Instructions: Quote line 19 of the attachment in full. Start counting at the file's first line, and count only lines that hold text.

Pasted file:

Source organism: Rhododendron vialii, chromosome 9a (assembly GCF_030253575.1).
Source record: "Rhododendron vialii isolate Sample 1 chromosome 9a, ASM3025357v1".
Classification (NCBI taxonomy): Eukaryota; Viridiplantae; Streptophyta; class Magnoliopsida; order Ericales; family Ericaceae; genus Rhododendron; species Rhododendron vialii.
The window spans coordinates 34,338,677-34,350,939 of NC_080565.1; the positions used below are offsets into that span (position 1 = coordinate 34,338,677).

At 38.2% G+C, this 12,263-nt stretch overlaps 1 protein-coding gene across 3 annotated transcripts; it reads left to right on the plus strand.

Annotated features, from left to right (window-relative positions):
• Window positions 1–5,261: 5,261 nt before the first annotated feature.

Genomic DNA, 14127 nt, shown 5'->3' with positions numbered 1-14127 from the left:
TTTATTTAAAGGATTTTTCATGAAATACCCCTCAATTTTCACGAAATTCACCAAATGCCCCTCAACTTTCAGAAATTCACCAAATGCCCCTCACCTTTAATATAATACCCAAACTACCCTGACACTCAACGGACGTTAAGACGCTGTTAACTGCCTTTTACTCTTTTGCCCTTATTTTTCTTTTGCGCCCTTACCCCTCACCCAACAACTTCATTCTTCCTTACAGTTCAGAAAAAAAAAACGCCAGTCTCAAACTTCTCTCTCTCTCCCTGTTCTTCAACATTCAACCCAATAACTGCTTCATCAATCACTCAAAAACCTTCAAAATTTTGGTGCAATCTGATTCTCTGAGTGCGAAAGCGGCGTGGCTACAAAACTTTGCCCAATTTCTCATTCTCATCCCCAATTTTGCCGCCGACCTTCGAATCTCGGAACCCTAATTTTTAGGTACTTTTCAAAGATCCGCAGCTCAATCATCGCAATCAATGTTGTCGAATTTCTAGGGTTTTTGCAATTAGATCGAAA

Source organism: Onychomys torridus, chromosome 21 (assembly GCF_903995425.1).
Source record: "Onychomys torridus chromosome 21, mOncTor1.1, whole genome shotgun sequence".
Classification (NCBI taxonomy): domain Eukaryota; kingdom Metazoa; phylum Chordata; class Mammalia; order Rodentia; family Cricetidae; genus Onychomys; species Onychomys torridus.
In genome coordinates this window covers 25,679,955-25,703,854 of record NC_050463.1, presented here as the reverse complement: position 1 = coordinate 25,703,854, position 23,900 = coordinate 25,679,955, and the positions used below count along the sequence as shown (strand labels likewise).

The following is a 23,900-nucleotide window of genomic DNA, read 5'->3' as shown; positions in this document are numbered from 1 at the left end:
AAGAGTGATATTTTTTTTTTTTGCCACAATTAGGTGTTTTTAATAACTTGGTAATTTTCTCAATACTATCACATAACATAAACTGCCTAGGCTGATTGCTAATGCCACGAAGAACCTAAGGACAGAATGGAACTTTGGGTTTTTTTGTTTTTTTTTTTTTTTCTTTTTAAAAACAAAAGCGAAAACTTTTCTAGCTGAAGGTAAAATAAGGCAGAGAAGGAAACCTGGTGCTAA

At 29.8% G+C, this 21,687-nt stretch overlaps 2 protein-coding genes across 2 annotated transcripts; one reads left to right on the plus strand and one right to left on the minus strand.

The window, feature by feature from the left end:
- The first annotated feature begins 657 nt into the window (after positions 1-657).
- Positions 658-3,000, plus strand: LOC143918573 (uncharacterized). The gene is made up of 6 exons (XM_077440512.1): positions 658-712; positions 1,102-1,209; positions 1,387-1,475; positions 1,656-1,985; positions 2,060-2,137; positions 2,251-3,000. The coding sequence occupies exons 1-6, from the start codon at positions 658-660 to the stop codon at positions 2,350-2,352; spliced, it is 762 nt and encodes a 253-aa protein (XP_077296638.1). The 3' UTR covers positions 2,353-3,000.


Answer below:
- Positions 658-3,000, plus strand: LOC143918573 (uncharacterized). The gene is made up of 6 exons (XM_077440512.1): positions 658-712; positions 1,102-1,209; positions 1,387-1,475; positions 1,656-1,985; positions 2,060-2,137; positions 2,251-3,000. The coding sequence occupies exons 1-6, from the start codon at positions 658-660 to the stop codon at positions 2,350-2,352; spliced, it is 762 nt and encodes a 253-aa protein (XP_077296638.1). The 3' UTR covers positions 2,353-3,000.